Tuesday, 3 December 2019

Holiday safety tips

Because holidays incorporate fun and celebration, it warrants some general safety precautions to help keep our families safe:

River and lake safety
Beware of fast flowing water, submerged objects, and deep water.
Ask someone who is familiar with the area.
Watch water levels in rivers and dams as they can rise suddenly due to water releases from reservoirs and after heavy rainfall.
Beware of slippery banks or paths near waterfalls

Fire Safety
Install smoke alarms on every level of your home, inside bedrooms and outside sleeping areas.
Test smoke alarms every month.
Talk with all family members about a fire escape plan and practice the plan twice a year.
If a fire occurs in your home, GET OUT, STAY OUT and CALL FOR HELP.
Stay safe in the sun.
Wear protective clothing.
Make sunglasses your favourite accessory.
Limit your sun time, especially between 10 a.m. and 4 p.m. That's when the sun's rays are at their strongest.
Use sunscreen and use it right.
Say no to tanning.

Road crossing safety

Dealing with bad grades

Getting a bad grade or report card is a common part of learning, but it can be especially stressful given what’s at stake. You must get past the disappointment and plan your next move. Moving forward is necessary to do better in future:

6 Tips for children - Dealing with a Bad Grade
  • Give yourself time to process. People often tell you to dismiss bad grades and try harder next time.
  • Calculate and evaluate.
  • Keep calm and carry on.
  • Identify your weaknesses.
  • Work on your gaps.
  • Tackle it the next time.
8 Tips for parents -Talking about Bad Grades
  • Address the importance of grades early.
  • Approach the subject with concern, not anger.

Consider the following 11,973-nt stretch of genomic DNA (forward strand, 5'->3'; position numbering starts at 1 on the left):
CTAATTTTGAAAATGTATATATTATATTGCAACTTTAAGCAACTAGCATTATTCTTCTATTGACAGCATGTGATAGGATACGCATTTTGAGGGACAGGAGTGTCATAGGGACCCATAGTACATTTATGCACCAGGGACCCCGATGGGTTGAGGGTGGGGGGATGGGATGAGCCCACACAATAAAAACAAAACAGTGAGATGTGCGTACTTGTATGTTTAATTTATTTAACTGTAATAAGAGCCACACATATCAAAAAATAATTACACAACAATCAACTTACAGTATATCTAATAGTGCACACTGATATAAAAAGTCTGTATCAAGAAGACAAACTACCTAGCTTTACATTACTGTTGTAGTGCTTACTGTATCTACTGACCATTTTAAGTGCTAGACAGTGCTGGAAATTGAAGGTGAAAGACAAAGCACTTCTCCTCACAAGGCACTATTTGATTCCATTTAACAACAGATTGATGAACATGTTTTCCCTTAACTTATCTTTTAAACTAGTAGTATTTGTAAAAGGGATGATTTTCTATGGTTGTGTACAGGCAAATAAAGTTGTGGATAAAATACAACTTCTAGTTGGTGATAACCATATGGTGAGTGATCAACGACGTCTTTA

• Separate the child from the grade.
  • Ask questions.
  • Talk to the teacher.
  • Know that rewards and punishment don't work if you want your child to love learning.
  • Beware of pressure.
  • Take the simplest steps first.

Thursday, 28 November 2019

Women (and children) will survive

At first I was afraid, I was petrified
Kept thinking I could never live without you by my side
But then I spent so many nights thinking how you did me wrong
And I grew strong
And I learned how to get along…..

The well-known song by Gloria Gaynor has become a theme song for many women and children who fell victim to violence at the hands of someone they love.  According to the World Bank, gender-based violence (GBV) or violence against women and girls (VAWG), is a global pandemic that affects 1 in 3 women in their lifetime.

The numbers are staggering:
  • 35% of women worldwide have experienced either physical and/or sexual intimate partner violence or non-partner sexual violence.
  • Globally, 7% of women have been sexually assaulted by someone other than a partner.
  • Globally, as many as 38% of murders of women are committed by an intimate partner.
  • 200 million women have experienced female genital mutilation/cutting.

In a report, World Bank states that this issue is not only devastating for survivors of violence and their families, but also entails significant social and economic costs. In some countries, violence against women is estimated to cost countries up to 3.7% of their GDP – more than double what most governments spend on education.

Failure to address this issue also entails a significant cost for the future.  Numerous studies have shown that children growing up with violence are more likely to become survivors themselves or perpetrators of violence in the future.
One characteristic of gender-based violence is that it knows no social or economic boundaries and affects women and girls of all socio-economic backgrounds: this issue needs to be addressed in both developing and developed countries.
Decreasing violence against women and girls requires a community-based, multi-pronged approach, and sustained engagement with multiple stakeholders. The most effective initiatives address underlying risk factors for violence, including social norms regarding gender roles and the acceptability of violence.  During this period – the 16 days of activism against violence against women and children – we found some helpful hints on personal safety that we want to share with women and children in Tshwane.
Being safe on the street: